Howard Rich's Blog

May 1, 2009

Committee votes 16-2 in favor of term limits

From the Denton Record Chronicle:

A Denton city committee voted 16-2 on Wednesday in favor of keeping term limits for council members, weighing in on a controversy that overshadowed last year’s local election.

“There are pluses and minuses of having term limits, but it seems to me that the pluses of term limits outweigh the minuses,” said committee member Richard Hayes, who voted with the majority. “Political office should not be a legacy.”

The vote was the first major decision from the Term Limits Charter Review Committee, which the City Council created in February to study possible changes to council terms of service. The committee will report to the council, and voters would have to approve any changes as part of a city charter amendment election.

The committee now must decide whether council terms should be longer than two years and whether past years of service should count against council members who switch seats. The next scheduled meeting is May 13.

Denton has faced pressure to clarify its term limits statute since a 2008 lawsuit challenged the city’s traditional interpretation, which essentially lets council members avoid term limits by switching seats. The suit also sought to disqualify Mayor Mark Burroughs, Mayor Pro Tem Pete Kamp and then-Mayor Perry McNeill for alleged term limit violations.

A state district judge dismissed the suit in October over procedural issues; the plaintiffs have appealed.

Burroughs served on the council from 1998 to 2004 before unseating McNeill in last year’s mayoral race. Kamp resigned in May with a year left in her third consecutive term in District 2 to take an at-large council seat.

The city charter limits the mayor and council members to three consecutive two-year terms, but opinions differ over whether the limit applies per seat or across all seats. City attorneys say past years of service do not count against council members who run for a different seat, including mayor, or sit out a term.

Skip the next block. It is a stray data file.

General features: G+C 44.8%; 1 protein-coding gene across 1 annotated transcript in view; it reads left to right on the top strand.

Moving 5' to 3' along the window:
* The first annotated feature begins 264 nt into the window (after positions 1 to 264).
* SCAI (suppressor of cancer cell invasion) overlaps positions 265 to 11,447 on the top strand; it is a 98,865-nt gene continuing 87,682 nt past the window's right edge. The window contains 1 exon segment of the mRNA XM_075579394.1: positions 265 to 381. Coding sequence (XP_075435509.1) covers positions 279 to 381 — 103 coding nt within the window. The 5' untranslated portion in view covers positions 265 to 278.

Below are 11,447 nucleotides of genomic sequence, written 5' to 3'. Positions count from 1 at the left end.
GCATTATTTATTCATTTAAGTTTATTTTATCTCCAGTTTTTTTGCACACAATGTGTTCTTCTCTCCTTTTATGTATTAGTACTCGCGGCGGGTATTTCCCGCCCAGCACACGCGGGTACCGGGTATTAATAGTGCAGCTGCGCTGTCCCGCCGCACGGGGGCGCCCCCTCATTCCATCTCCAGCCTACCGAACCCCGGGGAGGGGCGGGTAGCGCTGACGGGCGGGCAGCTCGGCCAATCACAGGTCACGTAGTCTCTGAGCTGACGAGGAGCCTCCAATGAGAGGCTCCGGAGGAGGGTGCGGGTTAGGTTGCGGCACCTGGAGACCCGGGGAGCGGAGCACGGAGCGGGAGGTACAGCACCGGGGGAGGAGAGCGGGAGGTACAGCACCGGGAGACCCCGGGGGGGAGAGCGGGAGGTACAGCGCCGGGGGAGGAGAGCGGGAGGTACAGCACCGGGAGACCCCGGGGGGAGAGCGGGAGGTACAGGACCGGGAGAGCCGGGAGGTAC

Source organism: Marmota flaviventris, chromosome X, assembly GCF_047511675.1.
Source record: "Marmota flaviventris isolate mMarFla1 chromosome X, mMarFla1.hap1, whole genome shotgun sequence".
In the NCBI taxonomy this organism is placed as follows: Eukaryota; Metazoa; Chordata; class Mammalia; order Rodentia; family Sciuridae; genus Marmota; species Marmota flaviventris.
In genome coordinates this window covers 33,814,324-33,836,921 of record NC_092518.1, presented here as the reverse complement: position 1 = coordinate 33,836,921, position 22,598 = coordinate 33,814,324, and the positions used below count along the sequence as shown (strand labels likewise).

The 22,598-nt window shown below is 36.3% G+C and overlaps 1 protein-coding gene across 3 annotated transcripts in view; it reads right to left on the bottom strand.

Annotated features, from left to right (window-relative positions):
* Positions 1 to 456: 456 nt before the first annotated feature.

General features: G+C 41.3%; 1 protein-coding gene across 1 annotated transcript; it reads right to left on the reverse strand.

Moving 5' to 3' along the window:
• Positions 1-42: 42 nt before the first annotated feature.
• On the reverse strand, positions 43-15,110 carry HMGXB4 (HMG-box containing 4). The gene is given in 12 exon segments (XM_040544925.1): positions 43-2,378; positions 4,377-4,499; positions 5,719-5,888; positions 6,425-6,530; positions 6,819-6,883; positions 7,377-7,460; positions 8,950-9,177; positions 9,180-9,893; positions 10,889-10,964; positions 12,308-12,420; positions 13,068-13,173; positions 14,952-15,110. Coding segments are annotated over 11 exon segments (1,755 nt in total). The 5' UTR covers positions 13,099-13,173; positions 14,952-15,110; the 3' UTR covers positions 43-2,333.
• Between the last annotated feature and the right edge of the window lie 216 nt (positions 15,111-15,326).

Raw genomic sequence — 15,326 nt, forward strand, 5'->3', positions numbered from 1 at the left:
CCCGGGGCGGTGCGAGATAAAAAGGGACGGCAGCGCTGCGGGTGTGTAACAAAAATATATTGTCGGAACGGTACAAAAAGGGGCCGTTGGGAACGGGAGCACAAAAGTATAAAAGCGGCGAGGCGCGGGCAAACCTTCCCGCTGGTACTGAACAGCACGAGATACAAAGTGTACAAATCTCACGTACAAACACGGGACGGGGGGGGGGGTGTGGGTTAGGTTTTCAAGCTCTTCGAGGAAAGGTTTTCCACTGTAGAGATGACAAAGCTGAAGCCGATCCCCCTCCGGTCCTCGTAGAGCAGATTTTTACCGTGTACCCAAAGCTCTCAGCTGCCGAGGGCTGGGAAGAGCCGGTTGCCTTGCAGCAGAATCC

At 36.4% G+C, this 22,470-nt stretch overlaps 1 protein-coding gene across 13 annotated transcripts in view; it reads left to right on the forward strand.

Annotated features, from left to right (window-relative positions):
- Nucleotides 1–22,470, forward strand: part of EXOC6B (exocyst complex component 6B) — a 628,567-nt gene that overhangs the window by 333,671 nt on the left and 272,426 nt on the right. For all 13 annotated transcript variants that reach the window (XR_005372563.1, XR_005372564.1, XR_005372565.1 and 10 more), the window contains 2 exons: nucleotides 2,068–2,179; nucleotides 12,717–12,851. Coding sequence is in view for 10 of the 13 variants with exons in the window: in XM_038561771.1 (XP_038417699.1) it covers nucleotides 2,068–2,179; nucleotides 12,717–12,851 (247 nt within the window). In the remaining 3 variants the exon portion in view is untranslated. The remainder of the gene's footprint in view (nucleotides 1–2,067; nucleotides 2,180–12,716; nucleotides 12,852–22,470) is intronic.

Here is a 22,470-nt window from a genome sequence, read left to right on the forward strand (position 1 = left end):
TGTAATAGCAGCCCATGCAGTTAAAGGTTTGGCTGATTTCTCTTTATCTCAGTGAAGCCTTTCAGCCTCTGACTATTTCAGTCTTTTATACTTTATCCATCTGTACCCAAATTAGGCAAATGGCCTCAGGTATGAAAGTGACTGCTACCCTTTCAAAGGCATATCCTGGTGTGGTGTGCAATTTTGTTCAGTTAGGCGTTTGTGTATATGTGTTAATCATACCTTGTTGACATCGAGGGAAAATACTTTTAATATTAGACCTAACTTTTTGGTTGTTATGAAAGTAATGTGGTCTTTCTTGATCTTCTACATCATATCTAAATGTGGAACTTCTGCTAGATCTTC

Denton voters approved term limits in 1980 as part of a series of charter changes that also expanded the council from five to seven members and created the current design of four geographical district seats and three at-large positions. The mayor’s seat is one of the three at-large positions.

Some residents advocate strict term limits to avoid entrenched power, while others say six years is too short for council members wishing to master the job or become leaders in regional, state or national government bodies.

Many who voted Wednesday to uphold term limits in Denton said they didn’t think residents would accept a major overhaul of the system.

Committee member Jim Alexander voted with the majority even though he personally opposes term limits, saying he believed the panel’s primary role was to clarify the existing rules. Alexander, a political science professor, is a 16-year veteran of the Denton school board and a former City Council member.

Committee members Pat Cheek and Salty Rishel cast the only votes against term limits, saying the city already has elections and recall initiatives as checks on entrenched power.

“I just think we defeat a lot of good people from staying on the council if we give them term limits,” Cheek said. “If somebody is really bad, we can vote them out.”

Three committee members were absent.

Part of Wednesday’s meeting took place behind closed doors, including a discussion on “committee policy, procedures and rules,” according to the posted agenda. City Attorney Anita Burgess cited an exception to the state’s open meetings law that allows government bodies to receive legal advice in a closed session.

Burgess said part of the discussion involved Section 2-83 of the Denton Code of Ordinances. That code deals with general rules for city boards and commissions, including what constitutes a quorum. The 45-minute closed session also involved a review of legal opinions on term limits and terms of service, according to the agenda.

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